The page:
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Pipetting in space

NASA funds Konstanz-based biologist's idea for developing an automated diagnostic device suitable for use in space flight

University of Konstanz

The mere fact that Dr Maria Moreno-Villanueva's spontaneous application to NASA worked out should be regarded a huge success. A one-year sabbatical at NASA turned into two years funded by the German Research Foundation (DFG), at the end of which awaits another accolade: Dr Moreno-Villanueva's idea for developing an automated diagnostic procedure for the detection of DNA damage in space has been awarded a $10,000 funding grant by NASA's Johnson Space Center. To complete this and other ongoing projects, the biologist, who belongs to Professor Alexander Bürkle's Molecular Toxicology Group at the University of Konstanz, will move back to Houston, Texas, for another six months.

Astronauts are exposed to the risk of DNA damage in various ways: nearly zero gravity, cosmic radiation - e.g. emitted by the sun - and psychologically challenging situations, to name but a few. In the face of current plans for long-term manned missions to Mars, NASA has been working intensively on this problem. The automated diagnostic procedure, which Maria Moreno-Villanueva will further develop for use in space, is currently being used in some research institutions and enterprises. It is based on a series of biochemical reactions that detect DNA damage in human blood cells.

Maria Moreno-Villanueva completed the procedure while working towards her doctorate at the University of Konstanz. Later on, she also led a technology transfer process that resulted in a commercially available product. Now, the procedure needs to be adapted for application in space. This involves a number of practical challenges. For instance, due to nearly zero gravity conditions on board any spacecraft, handling fluids in open containers is impracticable. "First of all, we need to test the biochemical procedure in a sealed vessel", the biologist says. She is also looking to reduce the size of the device to that of a radio.

In the coming six months, Moreno-Villanueva and her American colleague Stephanie Krieger (JSC, Wyle KBR) will work to adapt the chemical principle of this procedure to conditions in space. If they succeed, the device could also be used for evaluating the effects of radiotherapy, for instance. Compared to other available techniques, the procedure further developed at the University of Konstanz has the advantage of being fully automated. This guarantees constant conditions for each sample, which is especially important given the fact that the procedure involves the addition of chemical substances in the microlitre range. Maria Moreno-Villanueva has received a number of awards for the development and application of the automated procedure: In 2011, she received the Ursula M. Händel Prize (with Alexander Bürkle) and in 2014 she was awarded the Environmental Award of the "Umwelt und Wohnen an der Universität Konstanz" foundation. Also in 2014, she was named "Woman of the year" by Spain's autonomous Region of Murcia.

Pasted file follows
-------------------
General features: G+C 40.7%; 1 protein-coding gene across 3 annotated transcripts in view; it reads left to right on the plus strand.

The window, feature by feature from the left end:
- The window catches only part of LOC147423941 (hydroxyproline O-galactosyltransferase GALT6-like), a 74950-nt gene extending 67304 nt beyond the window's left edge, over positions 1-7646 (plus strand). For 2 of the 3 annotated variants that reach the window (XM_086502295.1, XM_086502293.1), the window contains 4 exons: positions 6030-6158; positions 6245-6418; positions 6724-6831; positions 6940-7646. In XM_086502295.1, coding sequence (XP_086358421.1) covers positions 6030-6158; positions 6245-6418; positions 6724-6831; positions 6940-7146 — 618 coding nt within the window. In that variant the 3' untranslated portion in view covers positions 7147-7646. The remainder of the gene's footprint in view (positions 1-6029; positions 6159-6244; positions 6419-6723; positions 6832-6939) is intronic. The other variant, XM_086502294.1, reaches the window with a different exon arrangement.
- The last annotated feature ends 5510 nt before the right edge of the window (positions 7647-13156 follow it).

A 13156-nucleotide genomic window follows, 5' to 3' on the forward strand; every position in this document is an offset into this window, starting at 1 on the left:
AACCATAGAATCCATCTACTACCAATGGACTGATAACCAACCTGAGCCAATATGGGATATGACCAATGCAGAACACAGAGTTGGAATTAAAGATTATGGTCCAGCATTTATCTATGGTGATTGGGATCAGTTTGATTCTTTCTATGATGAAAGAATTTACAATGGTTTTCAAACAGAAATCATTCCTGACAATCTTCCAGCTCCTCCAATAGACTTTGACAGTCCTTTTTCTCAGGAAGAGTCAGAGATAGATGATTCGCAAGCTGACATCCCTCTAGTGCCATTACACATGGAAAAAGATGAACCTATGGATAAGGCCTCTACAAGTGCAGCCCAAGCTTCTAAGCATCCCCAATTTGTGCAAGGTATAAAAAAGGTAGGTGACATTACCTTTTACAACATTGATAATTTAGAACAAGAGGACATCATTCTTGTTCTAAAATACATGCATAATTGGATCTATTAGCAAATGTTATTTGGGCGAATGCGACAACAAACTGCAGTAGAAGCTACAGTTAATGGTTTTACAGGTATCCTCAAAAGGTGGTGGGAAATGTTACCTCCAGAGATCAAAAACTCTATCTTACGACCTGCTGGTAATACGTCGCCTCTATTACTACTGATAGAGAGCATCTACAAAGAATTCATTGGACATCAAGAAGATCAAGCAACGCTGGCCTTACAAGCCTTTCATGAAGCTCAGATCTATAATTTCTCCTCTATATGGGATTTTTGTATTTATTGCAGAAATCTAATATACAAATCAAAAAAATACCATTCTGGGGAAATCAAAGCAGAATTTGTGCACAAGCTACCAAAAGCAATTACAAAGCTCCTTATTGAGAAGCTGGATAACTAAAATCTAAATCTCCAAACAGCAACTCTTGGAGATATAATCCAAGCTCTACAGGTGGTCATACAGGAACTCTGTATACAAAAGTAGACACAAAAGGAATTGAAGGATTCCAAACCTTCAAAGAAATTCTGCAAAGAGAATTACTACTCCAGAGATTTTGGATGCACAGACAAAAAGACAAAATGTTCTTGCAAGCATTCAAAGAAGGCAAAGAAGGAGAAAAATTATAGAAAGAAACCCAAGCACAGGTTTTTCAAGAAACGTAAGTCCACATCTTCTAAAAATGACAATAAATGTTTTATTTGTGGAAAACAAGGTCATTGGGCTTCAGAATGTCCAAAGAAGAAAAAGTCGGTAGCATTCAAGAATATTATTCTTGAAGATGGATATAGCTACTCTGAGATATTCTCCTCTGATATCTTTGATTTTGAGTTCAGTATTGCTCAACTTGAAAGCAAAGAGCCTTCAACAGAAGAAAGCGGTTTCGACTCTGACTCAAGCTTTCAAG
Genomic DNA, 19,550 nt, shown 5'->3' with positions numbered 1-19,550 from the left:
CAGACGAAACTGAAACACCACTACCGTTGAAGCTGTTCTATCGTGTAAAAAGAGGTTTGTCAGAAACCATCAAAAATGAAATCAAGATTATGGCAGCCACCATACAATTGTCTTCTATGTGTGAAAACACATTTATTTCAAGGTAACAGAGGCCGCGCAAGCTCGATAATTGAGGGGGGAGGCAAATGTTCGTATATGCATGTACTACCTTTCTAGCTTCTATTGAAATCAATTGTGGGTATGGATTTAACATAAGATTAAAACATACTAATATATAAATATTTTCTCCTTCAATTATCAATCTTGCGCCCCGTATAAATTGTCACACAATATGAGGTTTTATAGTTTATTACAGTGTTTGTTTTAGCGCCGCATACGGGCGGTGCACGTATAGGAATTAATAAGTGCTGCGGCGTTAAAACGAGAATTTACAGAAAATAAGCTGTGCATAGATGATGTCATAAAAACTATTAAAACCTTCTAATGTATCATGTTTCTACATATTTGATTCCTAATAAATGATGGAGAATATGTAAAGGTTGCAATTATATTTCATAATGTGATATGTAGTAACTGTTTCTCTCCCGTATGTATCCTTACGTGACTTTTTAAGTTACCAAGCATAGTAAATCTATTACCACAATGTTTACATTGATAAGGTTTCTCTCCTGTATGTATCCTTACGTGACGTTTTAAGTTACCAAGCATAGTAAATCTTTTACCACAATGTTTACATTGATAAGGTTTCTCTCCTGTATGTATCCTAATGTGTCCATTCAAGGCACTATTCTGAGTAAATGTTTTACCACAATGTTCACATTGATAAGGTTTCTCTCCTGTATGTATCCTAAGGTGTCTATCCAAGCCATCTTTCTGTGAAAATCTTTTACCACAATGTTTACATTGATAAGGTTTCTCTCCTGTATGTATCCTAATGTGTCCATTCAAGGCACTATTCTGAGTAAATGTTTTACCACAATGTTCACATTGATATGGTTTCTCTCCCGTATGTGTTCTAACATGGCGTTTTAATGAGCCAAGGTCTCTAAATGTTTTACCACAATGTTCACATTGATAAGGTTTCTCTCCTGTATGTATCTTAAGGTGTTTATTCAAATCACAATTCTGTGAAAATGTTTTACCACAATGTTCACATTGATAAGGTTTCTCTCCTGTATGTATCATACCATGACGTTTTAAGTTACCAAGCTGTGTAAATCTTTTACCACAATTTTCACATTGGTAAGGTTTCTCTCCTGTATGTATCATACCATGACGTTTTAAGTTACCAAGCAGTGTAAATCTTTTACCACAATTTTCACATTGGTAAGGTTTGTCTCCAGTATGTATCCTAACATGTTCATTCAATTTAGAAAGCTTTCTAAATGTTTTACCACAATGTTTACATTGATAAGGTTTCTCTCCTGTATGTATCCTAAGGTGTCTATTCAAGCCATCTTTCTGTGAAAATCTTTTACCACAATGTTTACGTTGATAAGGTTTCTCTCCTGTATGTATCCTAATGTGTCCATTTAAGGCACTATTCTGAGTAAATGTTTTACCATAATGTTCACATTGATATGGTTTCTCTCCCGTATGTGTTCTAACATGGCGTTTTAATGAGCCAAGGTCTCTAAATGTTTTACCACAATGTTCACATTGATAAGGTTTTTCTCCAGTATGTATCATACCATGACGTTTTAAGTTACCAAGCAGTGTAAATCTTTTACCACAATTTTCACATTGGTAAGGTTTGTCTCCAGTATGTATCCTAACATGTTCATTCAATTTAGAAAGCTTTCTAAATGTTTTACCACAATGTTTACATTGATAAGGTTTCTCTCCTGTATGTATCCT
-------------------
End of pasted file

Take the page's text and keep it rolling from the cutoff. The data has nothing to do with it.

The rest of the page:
• $ 10,000 funding grant from NASA's Johnson Space Center for Maria Moreno-Villanueva's innovative idea
  • Dr Maria Moreno-Villanueva's two years at NASA were funded by the German Research Foundation (DFG)
  • Awarded the Ursula M. Händel Prize and the Environmental Award of the "Umwelt und Wohnen an der Universität Konstanz" foundation, named "Woman of the year" by Spain's autonomous Region of Murcia


Note to the editors:

A photograph of Dr Maria Moreno-Villanueva can be downloaded at:
Copyright: University of Konstanz

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